When Los Angeles-native Steven Ellison, better known as Flying Lotus, exploded onto the 2010 scene with his critically acclaimed album Cosmogramma, he solidified his reputation as a juggernaut of electronic jazz. The often spastic and disorienting landscape of the album served as a sensational prelude to Flying Lotus’ 2012 release of Until the Quiet Comes, outshining the new release by far. Unleashed in September, the new album is a comfortable crux in Ellison’s personal evolution-rendered-in-sound, but leaves a weak aftertaste for fans of his older work.

Until the Quiet Comes is not nearly as obtrusive and demanding as the electric psychedelia of Cosmogramma. This may serve to express a fresh soup of ideas that evolved from the previous release, but it does so by compensating with safety in favour of substance. The dusky lounge ambiance filtering through Niki Randa’s silky vocals in “All In and “Getting There” may prove too fleeting and dissociated from the hallucinogenic FlyLo of 2010 to fans looking for continuum. The introductory numbers to the 18-track album warn of easily dismissed nearly-couture fashion boutique soundtracks. The large remainder of Until the Quiet Comes skirts the line between ambient and unresolved.

 

The small elements of surprise that gave Cosmogramma its unique texture, from the disassembling violin potpourri of “Zodiac Shit to the consummation of white-noise and jazz on “Aural Palette Cleansing“, are missing from Until the Quiet Comes. A tinge of jazz is echoed in the new album’s thirteenth track, “Only if you Wanna”, in a fleeting moment of uninspired humdrum. “Sultan’s Request” is a tranquilized flop, struggling with its own drunken sound and incapable of escaping awkward halts that anticipate nothing. If you are determined to slug it through the next eleven tracks, prepare to reckon with the helium-high chubby-cheeked-chipmunk techno voice you wanted to strangle at candy-kid raves on “Putty Boy Strut. Erykah Badu provides the only tolerably memorable moment of the album, briefly making an appearance with her soothing almond-flavoured voice on “See Through to U, only to be masked in a few seconds by an ill-placed glottal “La-La-La-La” you might hear from amateur horror flick children.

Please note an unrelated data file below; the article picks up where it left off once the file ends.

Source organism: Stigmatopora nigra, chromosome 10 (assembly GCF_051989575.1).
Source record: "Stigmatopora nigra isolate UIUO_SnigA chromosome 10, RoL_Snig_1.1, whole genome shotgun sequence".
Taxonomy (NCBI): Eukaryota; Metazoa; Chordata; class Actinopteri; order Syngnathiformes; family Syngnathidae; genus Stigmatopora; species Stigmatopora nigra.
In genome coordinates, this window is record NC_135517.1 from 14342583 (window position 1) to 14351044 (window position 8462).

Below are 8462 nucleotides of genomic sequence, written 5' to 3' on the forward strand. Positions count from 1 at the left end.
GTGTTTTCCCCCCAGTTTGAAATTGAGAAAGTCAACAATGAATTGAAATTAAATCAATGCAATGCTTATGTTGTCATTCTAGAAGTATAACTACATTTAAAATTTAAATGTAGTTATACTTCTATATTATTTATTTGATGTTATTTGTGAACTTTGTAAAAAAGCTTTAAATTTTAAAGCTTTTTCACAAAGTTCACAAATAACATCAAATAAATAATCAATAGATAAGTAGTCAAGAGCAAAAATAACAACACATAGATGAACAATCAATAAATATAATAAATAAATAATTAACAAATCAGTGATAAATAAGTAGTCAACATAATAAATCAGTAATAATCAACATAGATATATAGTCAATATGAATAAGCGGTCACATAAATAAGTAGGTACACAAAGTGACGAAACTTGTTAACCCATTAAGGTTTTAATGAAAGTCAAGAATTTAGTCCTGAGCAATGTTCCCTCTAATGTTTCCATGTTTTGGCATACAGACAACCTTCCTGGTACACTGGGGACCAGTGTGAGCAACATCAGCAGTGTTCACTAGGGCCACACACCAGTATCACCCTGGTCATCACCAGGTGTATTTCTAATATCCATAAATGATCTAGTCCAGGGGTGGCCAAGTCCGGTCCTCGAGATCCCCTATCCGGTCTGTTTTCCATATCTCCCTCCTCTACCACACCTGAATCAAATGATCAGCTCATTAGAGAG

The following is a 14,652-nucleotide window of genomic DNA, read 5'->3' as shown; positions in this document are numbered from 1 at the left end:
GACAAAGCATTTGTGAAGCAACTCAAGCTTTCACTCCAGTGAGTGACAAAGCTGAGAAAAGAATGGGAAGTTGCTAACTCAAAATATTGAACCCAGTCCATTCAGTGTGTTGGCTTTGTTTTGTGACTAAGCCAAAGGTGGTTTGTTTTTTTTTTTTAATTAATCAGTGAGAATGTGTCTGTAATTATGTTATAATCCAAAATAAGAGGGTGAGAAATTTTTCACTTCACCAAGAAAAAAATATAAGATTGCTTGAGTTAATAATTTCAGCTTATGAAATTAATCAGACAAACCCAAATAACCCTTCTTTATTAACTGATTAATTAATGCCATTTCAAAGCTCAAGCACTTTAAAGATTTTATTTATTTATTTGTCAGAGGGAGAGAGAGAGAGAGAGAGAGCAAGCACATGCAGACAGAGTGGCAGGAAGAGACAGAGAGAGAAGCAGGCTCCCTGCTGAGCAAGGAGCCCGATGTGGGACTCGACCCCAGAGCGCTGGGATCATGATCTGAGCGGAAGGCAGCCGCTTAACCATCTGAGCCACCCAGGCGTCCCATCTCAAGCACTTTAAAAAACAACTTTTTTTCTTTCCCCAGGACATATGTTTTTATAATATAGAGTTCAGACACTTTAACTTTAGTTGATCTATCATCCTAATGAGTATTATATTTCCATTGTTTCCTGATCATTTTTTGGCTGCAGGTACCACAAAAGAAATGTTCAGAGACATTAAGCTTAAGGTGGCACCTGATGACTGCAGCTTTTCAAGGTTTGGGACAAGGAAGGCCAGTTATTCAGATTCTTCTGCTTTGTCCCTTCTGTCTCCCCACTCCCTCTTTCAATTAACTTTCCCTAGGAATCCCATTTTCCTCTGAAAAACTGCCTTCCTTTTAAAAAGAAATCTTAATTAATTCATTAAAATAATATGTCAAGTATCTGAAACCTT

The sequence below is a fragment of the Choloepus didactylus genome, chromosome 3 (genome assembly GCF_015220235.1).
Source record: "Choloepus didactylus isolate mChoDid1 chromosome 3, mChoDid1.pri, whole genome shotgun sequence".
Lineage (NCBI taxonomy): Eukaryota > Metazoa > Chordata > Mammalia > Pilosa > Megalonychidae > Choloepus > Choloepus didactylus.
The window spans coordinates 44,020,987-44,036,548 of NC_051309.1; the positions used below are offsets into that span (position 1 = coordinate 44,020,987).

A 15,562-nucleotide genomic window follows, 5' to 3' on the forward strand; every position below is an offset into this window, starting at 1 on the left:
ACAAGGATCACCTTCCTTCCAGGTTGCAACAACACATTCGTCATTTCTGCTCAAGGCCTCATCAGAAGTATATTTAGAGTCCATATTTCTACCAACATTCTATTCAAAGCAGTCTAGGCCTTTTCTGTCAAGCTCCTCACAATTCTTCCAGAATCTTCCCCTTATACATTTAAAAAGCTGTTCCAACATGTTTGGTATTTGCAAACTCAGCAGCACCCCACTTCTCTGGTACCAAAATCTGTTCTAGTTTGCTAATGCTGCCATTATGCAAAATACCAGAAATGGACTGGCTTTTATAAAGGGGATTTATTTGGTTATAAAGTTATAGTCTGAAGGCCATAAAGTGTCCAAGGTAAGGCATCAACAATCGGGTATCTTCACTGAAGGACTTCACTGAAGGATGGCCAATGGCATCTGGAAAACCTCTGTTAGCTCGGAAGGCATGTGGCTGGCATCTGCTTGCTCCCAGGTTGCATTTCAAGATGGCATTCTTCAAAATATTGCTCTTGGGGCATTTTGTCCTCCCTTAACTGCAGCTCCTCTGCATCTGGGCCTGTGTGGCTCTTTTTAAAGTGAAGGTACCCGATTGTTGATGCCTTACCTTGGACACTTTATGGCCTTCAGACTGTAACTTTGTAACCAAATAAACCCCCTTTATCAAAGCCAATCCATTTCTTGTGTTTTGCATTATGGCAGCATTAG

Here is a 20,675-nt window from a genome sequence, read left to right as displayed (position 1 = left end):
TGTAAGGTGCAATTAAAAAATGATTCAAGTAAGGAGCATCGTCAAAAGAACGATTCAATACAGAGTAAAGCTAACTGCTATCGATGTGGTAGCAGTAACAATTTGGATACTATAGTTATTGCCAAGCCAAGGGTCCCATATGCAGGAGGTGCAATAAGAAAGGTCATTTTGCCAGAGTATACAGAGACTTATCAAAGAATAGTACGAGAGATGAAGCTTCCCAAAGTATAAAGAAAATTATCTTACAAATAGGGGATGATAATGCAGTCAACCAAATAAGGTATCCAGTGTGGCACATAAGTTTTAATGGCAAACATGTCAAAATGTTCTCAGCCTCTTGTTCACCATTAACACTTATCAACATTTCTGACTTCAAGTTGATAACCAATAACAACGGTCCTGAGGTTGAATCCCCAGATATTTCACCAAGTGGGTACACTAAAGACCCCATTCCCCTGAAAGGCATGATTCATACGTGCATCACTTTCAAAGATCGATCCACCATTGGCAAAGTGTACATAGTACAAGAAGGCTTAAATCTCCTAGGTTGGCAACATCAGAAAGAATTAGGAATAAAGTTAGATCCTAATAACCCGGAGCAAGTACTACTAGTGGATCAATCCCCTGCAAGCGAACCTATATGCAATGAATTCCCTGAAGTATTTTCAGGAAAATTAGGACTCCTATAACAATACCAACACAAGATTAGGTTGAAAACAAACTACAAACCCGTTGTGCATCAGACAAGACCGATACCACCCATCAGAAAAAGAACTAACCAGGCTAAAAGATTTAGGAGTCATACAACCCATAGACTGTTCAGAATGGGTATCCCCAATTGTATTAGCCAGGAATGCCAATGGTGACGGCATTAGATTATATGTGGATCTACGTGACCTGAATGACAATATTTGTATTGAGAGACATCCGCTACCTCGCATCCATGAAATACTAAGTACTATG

The only really interesting moment on Until the Quiet Comes is the unusual vocal arrangement of “DMT Song that sounds more like an inebriated Toby Driver sniffling out an unlikely commercial jingle. Thom Yorke returns for a collaboration on “Electric Candyman”, which should be a promising venture given the incredible potential of an Ellison-Yorke mutant. The arrangement is certainly more interesting than the rest of Until the Quiet Comes, evoking some elements of Cosmogramma’s pastiche and easy to identify with for fans of Radiohead’s 2011 album The King of Limbs, however the vocals are almost unidentifiable as Thom Yorke, serving only as a name-dropping trick in the end.

Seventeen tracks into the album, the shuffling and quaint static stutter of “Me Yesterday//Corded just seems exhausted and is not helped by the unnecessary “Dream to Me”, whose ocean-washed tide of synth is a generic close to an unfulfilling album. Flying Lotus made a definitive mark in his career with Cosmogramma, in the same year as Free the Robots released their psychotropic 2010 album CTRL ALT DELETE and Gonjasufi exhaled the smoky esprit of A Sufi and a Killer. The Gaslamp Killer collaborated with Flying Lotus himself on the 2008 album Los Angeles and had three whacked out EPs under his belt by 2010.  Until the Quiet Comes may have been a personal vision for Steven Ellison, but it’s far too careful to make a truly lasting impression that stands apart from the glory of Cosmogramma and the context of its day. The strangely-hyped release of Until the Quiet Comes may satisfy drowsy lounges and listeners looking for a quick and forgettable fix, but long-standing fans of Flying Lotus will have to find their solace in the sweet ether of Cosmogramma for a stingy lack of substance in the new album.